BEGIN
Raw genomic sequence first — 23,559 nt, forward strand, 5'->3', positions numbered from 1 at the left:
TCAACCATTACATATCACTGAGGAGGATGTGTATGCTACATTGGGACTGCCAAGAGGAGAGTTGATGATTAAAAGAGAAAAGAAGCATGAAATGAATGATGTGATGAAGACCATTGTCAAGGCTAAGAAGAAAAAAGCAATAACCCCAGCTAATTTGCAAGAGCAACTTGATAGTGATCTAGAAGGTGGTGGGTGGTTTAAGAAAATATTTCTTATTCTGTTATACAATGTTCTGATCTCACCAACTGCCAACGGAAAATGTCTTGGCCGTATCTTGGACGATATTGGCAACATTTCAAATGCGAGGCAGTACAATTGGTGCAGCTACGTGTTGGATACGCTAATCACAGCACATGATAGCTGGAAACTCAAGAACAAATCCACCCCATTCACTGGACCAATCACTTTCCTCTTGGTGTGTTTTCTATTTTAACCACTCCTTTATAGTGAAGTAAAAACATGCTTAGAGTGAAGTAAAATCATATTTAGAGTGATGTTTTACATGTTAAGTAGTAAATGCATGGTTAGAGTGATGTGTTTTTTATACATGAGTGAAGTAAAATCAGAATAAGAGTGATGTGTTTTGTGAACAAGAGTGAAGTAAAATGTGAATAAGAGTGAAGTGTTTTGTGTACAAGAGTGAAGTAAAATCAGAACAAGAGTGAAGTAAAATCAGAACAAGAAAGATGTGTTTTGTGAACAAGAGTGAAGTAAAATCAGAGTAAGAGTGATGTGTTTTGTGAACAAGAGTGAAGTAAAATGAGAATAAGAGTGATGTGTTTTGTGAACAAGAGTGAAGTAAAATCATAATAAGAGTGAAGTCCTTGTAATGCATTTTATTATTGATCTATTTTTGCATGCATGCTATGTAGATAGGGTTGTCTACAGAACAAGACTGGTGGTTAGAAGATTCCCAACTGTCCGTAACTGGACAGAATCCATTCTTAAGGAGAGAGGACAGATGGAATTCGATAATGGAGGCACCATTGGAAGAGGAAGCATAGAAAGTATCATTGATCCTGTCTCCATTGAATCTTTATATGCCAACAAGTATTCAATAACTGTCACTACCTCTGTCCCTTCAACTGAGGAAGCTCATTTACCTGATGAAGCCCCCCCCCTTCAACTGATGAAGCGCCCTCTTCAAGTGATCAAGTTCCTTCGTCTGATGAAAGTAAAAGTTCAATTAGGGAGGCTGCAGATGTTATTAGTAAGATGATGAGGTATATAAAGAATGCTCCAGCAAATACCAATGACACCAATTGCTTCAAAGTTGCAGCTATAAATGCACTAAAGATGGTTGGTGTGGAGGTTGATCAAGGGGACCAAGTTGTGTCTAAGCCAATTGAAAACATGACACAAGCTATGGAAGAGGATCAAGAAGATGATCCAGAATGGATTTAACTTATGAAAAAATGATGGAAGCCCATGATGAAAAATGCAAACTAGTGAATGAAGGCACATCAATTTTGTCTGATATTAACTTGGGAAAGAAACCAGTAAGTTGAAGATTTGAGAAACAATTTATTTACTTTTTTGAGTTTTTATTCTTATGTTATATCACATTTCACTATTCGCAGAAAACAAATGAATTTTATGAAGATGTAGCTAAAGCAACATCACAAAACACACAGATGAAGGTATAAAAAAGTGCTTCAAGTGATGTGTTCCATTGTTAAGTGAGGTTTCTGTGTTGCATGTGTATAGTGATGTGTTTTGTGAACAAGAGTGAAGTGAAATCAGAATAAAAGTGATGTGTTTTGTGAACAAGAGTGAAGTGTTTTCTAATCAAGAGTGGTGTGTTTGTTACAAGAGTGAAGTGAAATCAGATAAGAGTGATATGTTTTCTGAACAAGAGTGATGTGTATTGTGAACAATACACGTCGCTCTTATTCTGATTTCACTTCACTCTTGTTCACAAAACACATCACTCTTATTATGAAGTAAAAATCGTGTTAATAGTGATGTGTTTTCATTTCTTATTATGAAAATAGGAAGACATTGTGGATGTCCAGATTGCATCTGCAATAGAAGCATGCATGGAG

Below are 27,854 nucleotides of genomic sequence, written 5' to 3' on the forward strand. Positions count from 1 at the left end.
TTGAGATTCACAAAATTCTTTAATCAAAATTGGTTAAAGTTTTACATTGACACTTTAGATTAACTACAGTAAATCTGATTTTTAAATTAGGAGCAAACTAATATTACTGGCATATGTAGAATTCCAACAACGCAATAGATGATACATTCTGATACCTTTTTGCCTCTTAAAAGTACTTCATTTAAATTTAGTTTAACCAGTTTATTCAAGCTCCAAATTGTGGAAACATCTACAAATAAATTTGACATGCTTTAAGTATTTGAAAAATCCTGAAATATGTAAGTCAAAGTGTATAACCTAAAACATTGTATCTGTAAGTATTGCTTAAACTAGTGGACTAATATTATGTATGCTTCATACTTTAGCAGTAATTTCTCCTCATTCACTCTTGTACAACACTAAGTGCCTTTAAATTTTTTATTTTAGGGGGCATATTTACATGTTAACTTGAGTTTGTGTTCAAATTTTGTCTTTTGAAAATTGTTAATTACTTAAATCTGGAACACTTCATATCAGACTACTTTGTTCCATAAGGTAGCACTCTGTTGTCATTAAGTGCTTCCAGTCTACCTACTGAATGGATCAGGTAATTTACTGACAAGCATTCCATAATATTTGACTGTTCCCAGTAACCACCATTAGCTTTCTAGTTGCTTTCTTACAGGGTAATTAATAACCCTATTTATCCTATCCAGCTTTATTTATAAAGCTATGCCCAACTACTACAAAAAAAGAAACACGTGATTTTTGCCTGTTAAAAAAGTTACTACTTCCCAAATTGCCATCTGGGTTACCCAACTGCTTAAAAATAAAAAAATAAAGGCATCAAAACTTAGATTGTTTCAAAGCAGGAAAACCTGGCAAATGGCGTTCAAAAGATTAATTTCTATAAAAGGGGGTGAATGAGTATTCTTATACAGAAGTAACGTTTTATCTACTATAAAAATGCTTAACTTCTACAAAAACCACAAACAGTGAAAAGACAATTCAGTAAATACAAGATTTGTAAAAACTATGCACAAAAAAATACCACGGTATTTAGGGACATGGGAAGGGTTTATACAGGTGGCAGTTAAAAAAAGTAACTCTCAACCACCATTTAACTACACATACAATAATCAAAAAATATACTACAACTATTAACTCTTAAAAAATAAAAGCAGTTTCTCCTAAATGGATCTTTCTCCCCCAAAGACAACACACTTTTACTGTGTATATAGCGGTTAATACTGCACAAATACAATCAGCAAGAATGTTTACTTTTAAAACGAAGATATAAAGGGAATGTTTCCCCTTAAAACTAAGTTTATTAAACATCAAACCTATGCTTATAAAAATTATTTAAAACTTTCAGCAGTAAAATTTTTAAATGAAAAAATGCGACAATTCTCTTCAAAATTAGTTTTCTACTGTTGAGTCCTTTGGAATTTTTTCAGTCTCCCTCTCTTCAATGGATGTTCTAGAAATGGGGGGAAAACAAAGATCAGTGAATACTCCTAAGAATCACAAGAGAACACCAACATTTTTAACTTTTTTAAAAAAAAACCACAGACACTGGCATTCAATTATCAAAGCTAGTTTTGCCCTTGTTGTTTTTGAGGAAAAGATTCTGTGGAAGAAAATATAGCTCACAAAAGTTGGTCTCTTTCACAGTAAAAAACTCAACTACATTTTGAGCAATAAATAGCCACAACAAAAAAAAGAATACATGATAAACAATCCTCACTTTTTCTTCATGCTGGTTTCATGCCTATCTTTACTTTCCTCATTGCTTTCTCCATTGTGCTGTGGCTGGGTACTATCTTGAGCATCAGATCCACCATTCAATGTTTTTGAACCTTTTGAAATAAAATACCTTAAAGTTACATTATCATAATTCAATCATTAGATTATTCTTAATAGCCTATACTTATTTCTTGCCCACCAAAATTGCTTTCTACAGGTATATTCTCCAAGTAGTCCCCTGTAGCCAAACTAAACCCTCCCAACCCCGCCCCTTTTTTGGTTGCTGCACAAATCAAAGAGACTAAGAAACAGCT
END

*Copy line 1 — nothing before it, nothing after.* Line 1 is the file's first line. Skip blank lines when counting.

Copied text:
Raw genomic sequence first — 23,559 nt, forward strand, 5'->3', positions numbered from 1 at the left: